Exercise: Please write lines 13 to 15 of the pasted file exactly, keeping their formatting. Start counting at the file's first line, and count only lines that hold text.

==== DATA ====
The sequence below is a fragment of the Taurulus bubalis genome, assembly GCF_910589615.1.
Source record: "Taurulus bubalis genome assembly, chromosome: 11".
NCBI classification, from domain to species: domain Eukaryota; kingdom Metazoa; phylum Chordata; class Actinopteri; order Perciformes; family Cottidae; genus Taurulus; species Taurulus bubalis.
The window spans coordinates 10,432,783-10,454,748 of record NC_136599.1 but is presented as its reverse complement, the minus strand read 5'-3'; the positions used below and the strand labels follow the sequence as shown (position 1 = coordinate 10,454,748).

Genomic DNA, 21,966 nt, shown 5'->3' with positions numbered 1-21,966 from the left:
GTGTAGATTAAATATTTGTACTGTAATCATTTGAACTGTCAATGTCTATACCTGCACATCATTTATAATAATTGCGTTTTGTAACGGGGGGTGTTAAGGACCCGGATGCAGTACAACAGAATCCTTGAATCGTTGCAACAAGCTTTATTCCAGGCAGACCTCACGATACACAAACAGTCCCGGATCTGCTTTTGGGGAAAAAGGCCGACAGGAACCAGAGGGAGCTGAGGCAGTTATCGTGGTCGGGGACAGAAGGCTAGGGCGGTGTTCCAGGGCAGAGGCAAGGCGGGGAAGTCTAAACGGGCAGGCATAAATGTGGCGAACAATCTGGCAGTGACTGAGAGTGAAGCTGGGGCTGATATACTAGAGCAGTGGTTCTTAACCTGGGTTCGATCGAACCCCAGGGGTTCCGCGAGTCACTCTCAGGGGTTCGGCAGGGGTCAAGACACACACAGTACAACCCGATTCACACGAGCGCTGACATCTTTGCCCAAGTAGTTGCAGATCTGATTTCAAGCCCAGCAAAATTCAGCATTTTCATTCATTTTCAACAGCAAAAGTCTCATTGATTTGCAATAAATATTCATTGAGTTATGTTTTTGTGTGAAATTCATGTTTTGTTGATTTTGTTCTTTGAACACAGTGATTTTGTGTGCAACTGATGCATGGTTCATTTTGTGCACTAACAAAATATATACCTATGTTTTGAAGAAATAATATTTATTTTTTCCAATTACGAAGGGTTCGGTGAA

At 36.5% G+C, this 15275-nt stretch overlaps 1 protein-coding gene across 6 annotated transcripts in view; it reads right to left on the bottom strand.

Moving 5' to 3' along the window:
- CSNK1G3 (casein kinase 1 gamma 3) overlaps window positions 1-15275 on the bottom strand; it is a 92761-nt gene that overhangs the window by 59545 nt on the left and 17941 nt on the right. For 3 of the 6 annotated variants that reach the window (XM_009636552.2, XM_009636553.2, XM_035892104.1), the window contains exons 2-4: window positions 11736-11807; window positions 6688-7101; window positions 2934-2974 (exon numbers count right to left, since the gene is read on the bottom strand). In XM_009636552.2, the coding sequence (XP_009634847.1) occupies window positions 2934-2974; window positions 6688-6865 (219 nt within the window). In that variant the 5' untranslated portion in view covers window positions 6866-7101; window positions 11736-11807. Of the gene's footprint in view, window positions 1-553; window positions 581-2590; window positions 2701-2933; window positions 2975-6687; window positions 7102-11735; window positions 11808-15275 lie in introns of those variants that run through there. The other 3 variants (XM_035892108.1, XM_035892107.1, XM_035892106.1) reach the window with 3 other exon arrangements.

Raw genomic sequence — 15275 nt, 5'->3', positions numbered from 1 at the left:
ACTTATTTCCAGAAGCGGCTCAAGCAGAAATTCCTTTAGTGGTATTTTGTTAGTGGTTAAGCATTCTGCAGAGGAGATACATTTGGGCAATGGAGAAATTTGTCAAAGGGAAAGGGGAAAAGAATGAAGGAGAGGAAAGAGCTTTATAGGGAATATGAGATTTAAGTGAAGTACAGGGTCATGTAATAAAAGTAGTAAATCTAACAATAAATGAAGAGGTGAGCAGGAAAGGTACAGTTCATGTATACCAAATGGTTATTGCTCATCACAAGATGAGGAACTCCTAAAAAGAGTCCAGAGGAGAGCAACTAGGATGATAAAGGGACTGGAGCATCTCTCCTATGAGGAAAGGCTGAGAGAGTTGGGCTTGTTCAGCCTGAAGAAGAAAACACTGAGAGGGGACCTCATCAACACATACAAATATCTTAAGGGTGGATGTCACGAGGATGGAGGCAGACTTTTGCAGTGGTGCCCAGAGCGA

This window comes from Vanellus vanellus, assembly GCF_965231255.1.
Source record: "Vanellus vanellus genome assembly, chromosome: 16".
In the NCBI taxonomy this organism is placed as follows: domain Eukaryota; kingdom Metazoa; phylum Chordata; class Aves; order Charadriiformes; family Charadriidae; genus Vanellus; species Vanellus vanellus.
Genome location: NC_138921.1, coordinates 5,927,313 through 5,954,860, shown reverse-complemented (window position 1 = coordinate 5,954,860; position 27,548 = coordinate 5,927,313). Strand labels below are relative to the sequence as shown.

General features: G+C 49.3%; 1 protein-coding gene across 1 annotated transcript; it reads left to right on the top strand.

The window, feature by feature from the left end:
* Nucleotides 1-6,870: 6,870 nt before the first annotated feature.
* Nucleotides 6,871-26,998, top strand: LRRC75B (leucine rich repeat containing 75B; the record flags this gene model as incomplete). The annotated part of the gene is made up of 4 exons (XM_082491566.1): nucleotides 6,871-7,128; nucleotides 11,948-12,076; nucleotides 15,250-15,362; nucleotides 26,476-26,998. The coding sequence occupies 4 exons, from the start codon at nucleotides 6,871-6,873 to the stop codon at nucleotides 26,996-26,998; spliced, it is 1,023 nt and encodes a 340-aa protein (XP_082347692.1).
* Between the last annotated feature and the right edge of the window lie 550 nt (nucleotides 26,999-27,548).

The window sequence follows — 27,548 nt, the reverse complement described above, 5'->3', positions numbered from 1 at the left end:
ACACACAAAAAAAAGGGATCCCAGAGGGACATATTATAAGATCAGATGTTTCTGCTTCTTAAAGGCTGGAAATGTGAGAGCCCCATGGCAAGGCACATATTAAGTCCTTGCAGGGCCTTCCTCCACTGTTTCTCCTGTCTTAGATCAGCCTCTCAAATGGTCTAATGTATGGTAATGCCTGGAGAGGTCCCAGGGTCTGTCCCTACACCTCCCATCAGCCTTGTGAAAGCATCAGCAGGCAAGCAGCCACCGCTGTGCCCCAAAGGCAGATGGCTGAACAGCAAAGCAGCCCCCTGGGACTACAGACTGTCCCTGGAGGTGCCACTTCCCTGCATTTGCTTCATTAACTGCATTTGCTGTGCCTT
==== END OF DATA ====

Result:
Source record: "Vanellus vanellus genome assembly, chromosome: 16".
In the NCBI taxonomy this organism is placed as follows: domain Eukaryota; kingdom Metazoa; phylum Chordata; class Aves; order Charadriiformes; family Charadriidae; genus Vanellus; species Vanellus vanellus.
Genome location: NC_138921.1, coordinates 5,927,313 through 5,954,860, shown reverse-complemented (window position 1 = coordinate 5,954,860; position 27,548 = coordinate 5,927,313). Strand labels below are relative to the sequence as shown.